The following simple suggestions will help towards long tyre life and freedom from trouble.

Always keep the tyres inflated to the recommended pres­sures. Do not omit to adjust the pressures when a pillion passenger is carried or a sidecar fitted. See also page 67.

Check the treads regularly for embedded stones, gravel, etc. Ideally this should be done at the end of each riding day. Removal of embedded material is easier if the tyre is partly deflated.

Check regularly front and rear wheel alignment (and align­ment of sidecar if fitted). Mal-aligned wheels cause rapid tread wear, and bad steering.

Keep the tyres free from oil, grease, or paraffin. These attack rubber, causing deterioration. Use a petrol soaked rag to clean off any which gets on accidentally. At all times avoid violent acceleration and braking. This causes excessive tyre wear.

Tyre Pressures. The minimum pressures for the

standard tyres fitted are :—

Front tyre (solo) 16 lbs. per sq. inch. 1.13 kilos per sq. cm

Rear tyre (solo) 18 "                 "        "        1.26 "           "

The pressure for the sidecar tyre will depend upon the type of sidecar and load.

It is advisable, if at all possible, to have the front, rear, and sidecar wheel laden weights checked on a public weighbridge, so that the pressures may be adjusted to suit individual requirements. When normal laden weights are noted the following table may be used :

Load

Pressure

 

200-lbs.

16 lbs. per sq. in.

1.13 kilos per sq. cm

240-lbs.

18

1.26

280-lbs.

20

1.4

350-lbs.

24

1.68

400-lbs.

28

1.96

440-lbs.

32

2.25

Removal of Tyre. Take off the valve cap, the valve retaining nut, and remove the valve core. When the tube is sufficiently deflated force both beads from the bead seating on the rim Covers tend to stick to the rim after some use. Insert a tyre levet between the bead and rim at the valve position and press down towards the wheel hub. At the same time it is essential, to permit easy removal of the first section of bead, to push the section of bead diametrically opposite fully down into the well of thp46 tyre removale rim. The bead is inextensible and the section at "A" (illustration, above) cannot be levered over the rim flange until the bead at "B" is pushed off the rim shoulder at " C " down into the well " D "

This can be accomplished by hand or foot pressure, which­ever is easier.

Insert another lever a few inches from the first and again with pressure towards the hub prise off a further section of bead. Repeat this operation until the first bead is clear of the rim.

Push the valve through the hole in the rim into the cover and remove the tube carefully.

Stand the wheel upright and insert a lever between the remaining bead and the rim from the opposite side to the already free bead and with upward and outward pressure on the lever prise the cover off the rim.

Repairs to Tube. Before removing the rear wheel refer to page 48. Should the tube have become punctured it is preferable to have it vulcanized. Most Service Agents have the equipment. If a tube has to be patched be most particular to clean very thoroughly the surface to which the patch is to stick. Be sparing of solution on the tube and allow sufficient time for this to become really tacky before fixing the patch. Hurried patching on a badly cleaned tube will cause trouble later by patches lifting due to the heat generated in the cover when running.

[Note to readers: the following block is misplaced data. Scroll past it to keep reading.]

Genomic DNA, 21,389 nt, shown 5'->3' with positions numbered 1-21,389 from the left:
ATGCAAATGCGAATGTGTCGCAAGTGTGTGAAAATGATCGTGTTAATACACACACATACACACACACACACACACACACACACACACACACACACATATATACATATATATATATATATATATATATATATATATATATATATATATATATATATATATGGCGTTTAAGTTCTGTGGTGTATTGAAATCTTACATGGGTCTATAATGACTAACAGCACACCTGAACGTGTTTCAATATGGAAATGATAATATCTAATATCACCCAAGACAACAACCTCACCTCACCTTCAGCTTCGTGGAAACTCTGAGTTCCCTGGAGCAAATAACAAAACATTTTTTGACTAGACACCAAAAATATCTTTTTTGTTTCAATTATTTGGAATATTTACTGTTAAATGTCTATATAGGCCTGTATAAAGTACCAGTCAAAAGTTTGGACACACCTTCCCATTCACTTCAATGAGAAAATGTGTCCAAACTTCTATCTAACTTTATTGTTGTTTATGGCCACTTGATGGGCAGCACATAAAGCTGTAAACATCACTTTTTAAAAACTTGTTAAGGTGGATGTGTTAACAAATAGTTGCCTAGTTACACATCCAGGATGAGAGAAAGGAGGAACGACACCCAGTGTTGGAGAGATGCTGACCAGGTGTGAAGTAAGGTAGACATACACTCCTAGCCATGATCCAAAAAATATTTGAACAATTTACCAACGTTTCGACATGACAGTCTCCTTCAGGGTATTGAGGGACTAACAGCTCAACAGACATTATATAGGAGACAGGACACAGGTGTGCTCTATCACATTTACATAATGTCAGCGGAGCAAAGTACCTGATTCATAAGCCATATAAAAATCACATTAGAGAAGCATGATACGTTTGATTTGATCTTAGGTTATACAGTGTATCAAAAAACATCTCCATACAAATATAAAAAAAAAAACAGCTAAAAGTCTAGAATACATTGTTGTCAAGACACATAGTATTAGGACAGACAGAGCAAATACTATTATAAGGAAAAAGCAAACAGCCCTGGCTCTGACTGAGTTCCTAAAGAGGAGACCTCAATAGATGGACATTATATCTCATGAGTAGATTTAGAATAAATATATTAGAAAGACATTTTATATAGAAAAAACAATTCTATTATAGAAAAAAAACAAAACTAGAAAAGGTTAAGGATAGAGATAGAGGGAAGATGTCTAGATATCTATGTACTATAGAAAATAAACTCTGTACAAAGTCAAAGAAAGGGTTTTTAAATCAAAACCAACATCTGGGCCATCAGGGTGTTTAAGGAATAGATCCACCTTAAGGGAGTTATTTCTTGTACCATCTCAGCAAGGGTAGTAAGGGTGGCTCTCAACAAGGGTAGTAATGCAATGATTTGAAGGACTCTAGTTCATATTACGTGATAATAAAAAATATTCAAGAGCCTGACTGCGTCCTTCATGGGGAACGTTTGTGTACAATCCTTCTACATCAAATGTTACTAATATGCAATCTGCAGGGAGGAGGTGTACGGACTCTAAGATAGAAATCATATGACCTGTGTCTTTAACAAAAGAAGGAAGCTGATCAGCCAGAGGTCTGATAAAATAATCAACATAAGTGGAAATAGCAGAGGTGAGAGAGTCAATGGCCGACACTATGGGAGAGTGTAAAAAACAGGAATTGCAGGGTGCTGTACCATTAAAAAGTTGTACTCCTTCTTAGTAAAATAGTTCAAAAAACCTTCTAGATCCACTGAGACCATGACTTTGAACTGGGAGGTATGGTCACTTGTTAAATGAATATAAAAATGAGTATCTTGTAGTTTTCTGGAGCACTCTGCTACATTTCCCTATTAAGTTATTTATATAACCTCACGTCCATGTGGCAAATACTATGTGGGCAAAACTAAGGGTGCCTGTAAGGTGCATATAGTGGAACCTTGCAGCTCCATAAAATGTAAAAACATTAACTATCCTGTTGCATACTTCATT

Refitting Tyre. Slightly inflate the tube just enough to round it, but not to distend it, as a precaution against pinching when fitting. Fit the tube to the cover, noting that if the tyre has a balancing mark on the wall (sometimes a white spot is used) the mark must line up with the valve. Lay the tyre eccentrically over the wheel overhanging at the valve position and towards the operator, and with the valve opposite to the valve hole in the rim.

Squeeze the beads together at the valve position to prevent the tube slipping back inside the cover and push the cover towards the rim, threading the valve through the rim band and rim. Screw the valve retaining nut on for a few turns. Allow the lower bead to go into the well of the rim and the upper bead to lie above the rim flange. Working from the valve position press the lower bead over the rim by hand. When dealing with a new tyre which may be tight the work is eased by painting soap solution half-way round the first bead, also the opposite half of the second bead. If necessary use a tyre lever for the last few inches. See that the bead lies well down in the well of the rim.

Press the upper bead into the well of the rim diametrically opposite the valve. Insert a tyre lever as closely as possible to the point where the bead crosses the rim flange and lever the bead over into the well. Work alternately from each side of the wheel gradually moving towards the valve, applying pressure with the left hand at each stage and retaining the bead under the rim by kneeling on sections already secured. Final pressure will take the complete second bead over the rim. By gradually working round from opposite sides the valve will be kept central in the hole.

Inflate tube to the correct pressure and at the same time check that the fitting lines on the walls of the cover above the rim flanges are concentric. Screw down the knurled ring and fit the valve cap.